I can pretty definitively say that I used to be an idiot. Here’s how I spent my time around the year 2000: Memorizing most of Blink 182’s Enema of the State. Watching The Boondock Saints far, far too many times. Liking Family Guy. And, when any talk of videogames happened, mounting a fervent defense of Jet Set Radio (or Jet Grind Radio, as it was originally released in the US) as a classic. I would slowly learn that most of these were unambiguous trash impeccably timed to coincide with one of my most impressionable periods. It breaks my heart to find out that the same is true of Jet Set Radio, now rereleased as Jet Set Radio HD.
For those of you without fond memories to spoil, Jet Set Radio HD is a game set in the future city of Tokyoto, a neon and particle board sprawl controlled by gangs on hyper-powered rollerblades who mark their territory through extreme sports, graffiti and the occasional choreographed dance. Most levels give you a playground full of places you need to tag with your gang’s logo, obstacles to grind on and police to avoid. Propped up by one great concept after another, Jet Set Radio violently collapses whenever the player has to actually do any of these things.
Developed in a time just before Tony Hawk’s Pro Skater set a standard for grinds and leaps, Jet Set Radio demands precision without giving players the tools to be precise. The game wants you to leap from rail to rail, tagging walls mid-air and grinding to avoid enemies. But jumping off that rail sends you unpredictably askew, like when you slap a helium balloon away and it somehow ends up behind you.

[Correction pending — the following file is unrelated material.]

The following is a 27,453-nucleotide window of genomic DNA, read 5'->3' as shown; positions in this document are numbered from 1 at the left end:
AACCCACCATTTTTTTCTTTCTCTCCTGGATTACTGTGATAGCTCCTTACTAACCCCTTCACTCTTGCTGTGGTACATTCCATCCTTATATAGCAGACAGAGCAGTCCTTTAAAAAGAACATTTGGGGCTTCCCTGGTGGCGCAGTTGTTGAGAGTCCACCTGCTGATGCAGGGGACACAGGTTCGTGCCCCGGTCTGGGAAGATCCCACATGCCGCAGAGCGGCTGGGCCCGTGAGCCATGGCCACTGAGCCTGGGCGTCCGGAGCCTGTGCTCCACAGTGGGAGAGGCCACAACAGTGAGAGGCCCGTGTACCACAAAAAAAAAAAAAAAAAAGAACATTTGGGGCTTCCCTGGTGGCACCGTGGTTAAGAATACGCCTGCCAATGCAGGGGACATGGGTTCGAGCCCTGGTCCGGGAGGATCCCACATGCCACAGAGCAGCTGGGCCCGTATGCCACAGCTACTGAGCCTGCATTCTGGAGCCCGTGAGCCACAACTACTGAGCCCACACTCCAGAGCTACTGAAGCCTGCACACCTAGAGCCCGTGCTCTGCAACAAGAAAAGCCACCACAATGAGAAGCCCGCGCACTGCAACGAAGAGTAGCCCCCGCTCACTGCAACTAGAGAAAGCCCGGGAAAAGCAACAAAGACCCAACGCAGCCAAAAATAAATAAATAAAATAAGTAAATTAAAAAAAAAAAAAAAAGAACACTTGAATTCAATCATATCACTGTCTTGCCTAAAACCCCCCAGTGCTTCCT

The elaborate graffiti sections also require the players to engage in analog stick mini-games that satisfy when they work, which is infrequent due to controller lag or the game’s own over-sensitivity. The frustration that hits when the game asks you to do both of these tasks while being tear-gassed, shot at by helicopters and chased by police dogs feels less like a challenge and more like an invitation to turn the game off.
Frustration changed to disappointment as I spent more time with the parts of Jet Set Radio HD that still hold up. The cel-shaded bubble-gum pop color palette feels refreshing compared to even modern games—even in the dozen years since, few games look anything like Jet Set Radio. The soundtrack, blasted by the virtual ancestor of Fallout 3’s 3-Dog, Professor K, sounds appropriately like the buzz that comes from sucking down too many Pixie Sticks.
The HD re-release is a business model newly borrowed from movies—from VHS to DVD to Blu-Ray, Hollywood has convinced many to buy the same movie three times over for enhanced visuals. But the interactive nature of games and our constant development and re-education as an audience means that no matter how much you increase the resolution some games just don’t work when rereleased “as is” twelve years later.
It’s a tough spot for developers, as altering a beloved game or cult classic can backfire just as badly. Jet Set Radio HD maps a camera to a second analog stick, a feature missing from the original, but using it interferes as often as it helps.
If only Sega had let me remember its game as a gem from a bygone era, instead of exhuming it as the creaking, groaning ancient machine it proved itself to be. Too dumb at the time to think Jet Set Radio was anything but great, Sega has now opened my eyes to all its flaws, and I just wish I could go back to thinking of it the way I used to.
Casey Malone is a game designer, comedian and writer living in the Boston area. Recently he’s been working on the wording of a joke about DMX for his Twitter feed (@Casey_Malone).